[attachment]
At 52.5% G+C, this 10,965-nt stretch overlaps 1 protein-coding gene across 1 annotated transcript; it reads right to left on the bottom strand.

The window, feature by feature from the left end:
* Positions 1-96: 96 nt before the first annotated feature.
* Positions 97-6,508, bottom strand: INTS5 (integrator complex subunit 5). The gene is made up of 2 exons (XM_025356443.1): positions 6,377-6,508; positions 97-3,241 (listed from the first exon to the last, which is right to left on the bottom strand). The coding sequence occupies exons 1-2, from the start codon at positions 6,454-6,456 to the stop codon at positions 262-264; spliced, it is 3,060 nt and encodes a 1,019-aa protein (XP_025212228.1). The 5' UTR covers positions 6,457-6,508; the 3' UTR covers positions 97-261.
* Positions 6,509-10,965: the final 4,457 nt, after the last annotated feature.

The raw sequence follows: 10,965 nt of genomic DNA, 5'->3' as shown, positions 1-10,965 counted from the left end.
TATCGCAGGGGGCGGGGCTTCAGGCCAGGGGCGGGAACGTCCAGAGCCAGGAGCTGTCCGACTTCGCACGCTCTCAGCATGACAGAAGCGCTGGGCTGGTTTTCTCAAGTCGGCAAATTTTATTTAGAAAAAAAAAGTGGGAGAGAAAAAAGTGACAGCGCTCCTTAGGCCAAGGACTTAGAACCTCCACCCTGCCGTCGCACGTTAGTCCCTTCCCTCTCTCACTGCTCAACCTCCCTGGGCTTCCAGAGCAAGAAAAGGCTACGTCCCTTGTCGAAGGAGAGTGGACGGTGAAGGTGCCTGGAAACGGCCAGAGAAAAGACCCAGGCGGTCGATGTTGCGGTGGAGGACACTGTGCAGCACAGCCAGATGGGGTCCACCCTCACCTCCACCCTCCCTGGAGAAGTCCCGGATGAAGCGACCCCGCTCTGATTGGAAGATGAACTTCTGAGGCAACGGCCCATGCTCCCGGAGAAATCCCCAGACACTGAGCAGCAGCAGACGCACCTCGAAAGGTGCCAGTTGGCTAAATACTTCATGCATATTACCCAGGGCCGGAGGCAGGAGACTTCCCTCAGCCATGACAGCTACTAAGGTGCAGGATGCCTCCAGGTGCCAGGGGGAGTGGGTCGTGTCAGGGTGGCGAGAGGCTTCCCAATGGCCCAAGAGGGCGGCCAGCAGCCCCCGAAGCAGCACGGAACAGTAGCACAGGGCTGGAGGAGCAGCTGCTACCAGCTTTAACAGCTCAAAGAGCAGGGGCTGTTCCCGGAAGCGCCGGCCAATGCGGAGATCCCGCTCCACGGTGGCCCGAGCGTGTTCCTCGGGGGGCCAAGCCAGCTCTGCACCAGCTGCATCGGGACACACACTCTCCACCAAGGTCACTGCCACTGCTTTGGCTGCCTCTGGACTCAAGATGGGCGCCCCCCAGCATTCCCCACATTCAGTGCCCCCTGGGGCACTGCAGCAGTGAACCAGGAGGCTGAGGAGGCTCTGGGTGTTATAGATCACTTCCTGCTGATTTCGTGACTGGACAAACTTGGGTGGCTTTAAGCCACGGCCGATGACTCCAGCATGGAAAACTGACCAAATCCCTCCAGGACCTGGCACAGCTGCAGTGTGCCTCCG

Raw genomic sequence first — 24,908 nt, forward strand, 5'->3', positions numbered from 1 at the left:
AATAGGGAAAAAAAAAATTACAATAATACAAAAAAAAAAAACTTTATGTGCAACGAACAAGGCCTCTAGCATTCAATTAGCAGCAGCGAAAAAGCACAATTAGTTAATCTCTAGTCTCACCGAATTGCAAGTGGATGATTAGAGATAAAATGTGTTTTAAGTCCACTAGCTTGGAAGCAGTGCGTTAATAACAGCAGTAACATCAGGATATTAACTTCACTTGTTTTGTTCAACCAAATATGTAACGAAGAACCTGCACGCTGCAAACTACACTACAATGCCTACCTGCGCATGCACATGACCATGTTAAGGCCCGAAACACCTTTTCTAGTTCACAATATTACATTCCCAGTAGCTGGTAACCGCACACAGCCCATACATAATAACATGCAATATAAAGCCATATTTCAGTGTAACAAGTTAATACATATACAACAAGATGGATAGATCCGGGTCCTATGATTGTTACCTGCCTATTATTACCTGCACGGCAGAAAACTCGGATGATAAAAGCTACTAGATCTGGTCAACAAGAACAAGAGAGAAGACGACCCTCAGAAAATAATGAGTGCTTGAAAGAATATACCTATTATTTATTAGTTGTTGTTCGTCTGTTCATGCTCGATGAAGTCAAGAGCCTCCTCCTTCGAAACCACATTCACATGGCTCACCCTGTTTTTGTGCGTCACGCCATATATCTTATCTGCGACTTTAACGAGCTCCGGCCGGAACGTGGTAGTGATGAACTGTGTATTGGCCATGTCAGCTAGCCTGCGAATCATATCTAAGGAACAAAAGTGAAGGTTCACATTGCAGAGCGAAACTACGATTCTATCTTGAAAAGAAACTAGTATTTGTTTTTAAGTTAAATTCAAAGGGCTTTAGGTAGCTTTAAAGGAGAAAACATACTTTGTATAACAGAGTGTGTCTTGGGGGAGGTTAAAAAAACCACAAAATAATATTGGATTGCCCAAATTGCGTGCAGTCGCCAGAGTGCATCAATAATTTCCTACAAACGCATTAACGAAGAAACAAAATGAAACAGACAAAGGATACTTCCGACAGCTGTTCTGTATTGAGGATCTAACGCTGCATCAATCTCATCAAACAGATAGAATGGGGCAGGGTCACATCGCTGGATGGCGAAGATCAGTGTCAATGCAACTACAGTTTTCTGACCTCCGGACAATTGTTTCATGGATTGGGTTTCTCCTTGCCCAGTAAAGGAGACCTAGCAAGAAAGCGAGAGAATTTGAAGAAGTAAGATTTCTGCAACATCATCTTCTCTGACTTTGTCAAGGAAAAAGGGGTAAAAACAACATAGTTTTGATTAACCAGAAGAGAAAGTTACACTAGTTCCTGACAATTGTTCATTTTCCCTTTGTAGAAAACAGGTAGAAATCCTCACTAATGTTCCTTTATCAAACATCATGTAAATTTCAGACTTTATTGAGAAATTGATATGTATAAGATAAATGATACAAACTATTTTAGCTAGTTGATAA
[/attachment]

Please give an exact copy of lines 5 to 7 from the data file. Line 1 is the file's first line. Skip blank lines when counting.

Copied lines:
* Positions 6,509-10,965: the final 4,457 nt, after the last annotated feature.

The raw sequence follows: 10,965 nt of genomic DNA, 5'->3' as shown, positions 1-10,965 counted from the left end.
TATCGCAGGGGGCGGGGCTTCAGGCCAGGGGCGGGAACGTCCAGAGCCAGGAGCTGTCCGACTTCGCACGCTCTCAGCATGACAGAAGCGCTGGGCTGGTTTTCTCAAGTCGGCAAATTTTATTTAGAAAAAAAAAGTGGGAGAGAAAAAAGTGACAGCGCTCCTTAGGCCAAGGACTTAGAACCTCCACCCTGCCGTCGCACGTTAGTCCCTTCCCTCTCTCACTGCTCAACCTCCCTGGGCTTCCAGAGCAAGAAAAGGCTACGTCCCTTGTCGAAGGAGAGTGGACGGTGAAGGTGCCTGGAAACGGCCAGAGAAAAGACCCAGGCGGTCGATGTTGCGGTGGAGGACACTGTGCAGCACAGCCAGATGGGGTCCACCCTCACCTCCACCCTCCCTGGAGAAGTCCCGGATGAAGCGACCCCGCTCTGATTGGAAGATGAACTTCTGAGGCAACGGCCCATGCTCCCGGAGAAATCCCCAGACACTGAGCAGCAGCAGACGCACCTCGAAAGGTGCCAGTTGGCTAAATACTTCATGCATATTACCCAGGGCCGGAGGCAGGAGACTTCCCTCAGCCATGACAGCTACTAAGGTGCAGGATGCCTCCAGGTGCCAGGGGGAGTGGGTCGTGTCAGGGTGGCGAGAGGCTTCCCAATGGCCCAAGAGGGCGGCCAGCAGCCCCCGAAGCAGCACGGAACAGTAGCACAGGGCTGGAGGAGCAGCTGCTACCAGCTTTAACAGCTCAAAGAGCAGGGGCTGTTCCCGGAAGCGCCGGCCAATGCGGAGATCCCGCTCCACGGTGGCCCGAGCGTGTTCCTCGGGGGGCCAAGCCAGCTCTGCACCAGCTGCATCGGGACACACACTCTCCACCAAGGTCACTGCCACTGCTTTGGCTGCCTCTGGACTCAAGATGGGCGCCCCCCAGCATTCCCCACATTCAGTGCCCCCTGGGGCACTGCAGCAGTGAACCAGGAGGCTGAGGAGGCTCTGGGTGTTATAGATCACTTCCTGCTGATTTCGTGACTGGACAAACTTGGGTGGCTTTAAGCCACGGCCGATGACTCCAGCATGGAAAACTGACCAAATCCCTCCAGGACCTGGCACAGCTGCAGTGTGCCTCCG